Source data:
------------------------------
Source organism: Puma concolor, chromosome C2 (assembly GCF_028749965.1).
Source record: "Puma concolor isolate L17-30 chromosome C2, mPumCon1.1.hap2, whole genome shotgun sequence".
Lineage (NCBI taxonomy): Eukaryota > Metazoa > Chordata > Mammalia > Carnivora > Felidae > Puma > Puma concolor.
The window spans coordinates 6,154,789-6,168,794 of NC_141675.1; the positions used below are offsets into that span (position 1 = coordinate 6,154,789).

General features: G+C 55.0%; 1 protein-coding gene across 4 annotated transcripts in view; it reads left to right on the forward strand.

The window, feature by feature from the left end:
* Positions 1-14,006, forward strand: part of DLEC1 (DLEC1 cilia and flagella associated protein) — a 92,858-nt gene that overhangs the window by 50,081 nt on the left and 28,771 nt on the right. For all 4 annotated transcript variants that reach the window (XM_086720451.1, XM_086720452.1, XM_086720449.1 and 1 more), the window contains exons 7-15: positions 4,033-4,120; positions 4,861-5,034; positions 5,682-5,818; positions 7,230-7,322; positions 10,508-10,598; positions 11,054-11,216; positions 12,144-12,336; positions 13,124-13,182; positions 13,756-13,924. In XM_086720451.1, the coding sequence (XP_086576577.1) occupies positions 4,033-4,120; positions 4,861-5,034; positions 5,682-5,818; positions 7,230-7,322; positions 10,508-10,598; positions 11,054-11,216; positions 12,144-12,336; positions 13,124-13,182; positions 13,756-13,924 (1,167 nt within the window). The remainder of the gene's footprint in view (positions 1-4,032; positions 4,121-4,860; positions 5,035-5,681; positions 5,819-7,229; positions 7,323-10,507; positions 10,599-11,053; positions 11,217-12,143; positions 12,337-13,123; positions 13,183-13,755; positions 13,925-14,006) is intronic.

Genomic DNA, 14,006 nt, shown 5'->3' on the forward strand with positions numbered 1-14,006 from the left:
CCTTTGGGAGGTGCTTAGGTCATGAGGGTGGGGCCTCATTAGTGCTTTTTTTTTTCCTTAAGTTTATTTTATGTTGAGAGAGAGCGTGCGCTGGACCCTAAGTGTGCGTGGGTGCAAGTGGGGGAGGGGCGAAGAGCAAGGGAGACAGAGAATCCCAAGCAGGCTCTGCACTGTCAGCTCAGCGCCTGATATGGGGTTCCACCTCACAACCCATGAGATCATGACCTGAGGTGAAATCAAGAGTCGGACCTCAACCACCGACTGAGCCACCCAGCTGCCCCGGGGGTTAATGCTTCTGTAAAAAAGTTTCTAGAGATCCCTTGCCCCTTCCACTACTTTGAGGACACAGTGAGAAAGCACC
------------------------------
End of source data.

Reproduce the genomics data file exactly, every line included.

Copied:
Source organism: Puma concolor, chromosome C2 (assembly GCF_028749965.1).
Source record: "Puma concolor isolate L17-30 chromosome C2, mPumCon1.1.hap2, whole genome shotgun sequence".
Lineage (NCBI taxonomy): Eukaryota > Metazoa > Chordata > Mammalia > Carnivora > Felidae > Puma > Puma concolor.
The window spans coordinates 6,154,789-6,168,794 of NC_141675.1; the positions used below are offsets into that span (position 1 = coordinate 6,154,789).

General features: G+C 55.0%; 1 protein-coding gene across 4 annotated transcripts in view; it reads left to right on the forward strand.

The window, feature by feature from the left end:
* Positions 1-14,006, forward strand: part of DLEC1 (DLEC1 cilia and flagella associated protein) — a 92,858-nt gene that overhangs the window by 50,081 nt on the left and 28,771 nt on the right. For all 4 annotated transcript variants that reach the window (XM_086720451.1, XM_086720452.1, XM_086720449.1 and 1 more), the window contains exons 7-15: positions 4,033-4,120; positions 4,861-5,034; positions 5,682-5,818; positions 7,230-7,322; positions 10,508-10,598; positions 11,054-11,216; positions 12,144-12,336; positions 13,124-13,182; positions 13,756-13,924. In XM_086720451.1, the coding sequence (XP_086576577.1) occupies positions 4,033-4,120; positions 4,861-5,034; positions 5,682-5,818; positions 7,230-7,322; positions 10,508-10,598; positions 11,054-11,216; positions 12,144-12,336; positions 13,124-13,182; positions 13,756-13,924 (1,167 nt within the window). The remainder of the gene's footprint in view (positions 1-4,032; positions 4,121-4,860; positions 5,035-5,681; positions 5,819-7,229; positions 7,323-10,507; positions 10,599-11,053; positions 11,217-12,143; positions 12,337-13,123; positions 13,183-13,755; positions 13,925-14,006) is intronic.

Genomic DNA, 14,006 nt, shown 5'->3' on the forward strand with positions numbered 1-14,006 from the left:
CCTTTGGGAGGTGCTTAGGTCATGAGGGTGGGGCCTCATTAGTGCTTTTTTTTTTCCTTAAGTTTATTTTATGTTGAGAGAGAGCGTGCGCTGGACCCTAAGTGTGCGTGGGTGCAAGTGGGGGAGGGGCGAAGAGCAAGGGAGACAGAGAATCCCAAGCAGGCTCTGCACTGTCAGCTCAGCGCCTGATATGGGGTTCCACCTCACAACCCATGAGATCATGACCTGAGGTGAAATCAAGAGTCGGACCTCAACCACCGACTGAGCCACCCAGCTGCCCCGGGGGTTAATGCTTCTGTAAAAAAGTTTCTAGAGATCCCTTGCCCCTTCCACTACTTTGAGGACACAGTGAGAAAGCACC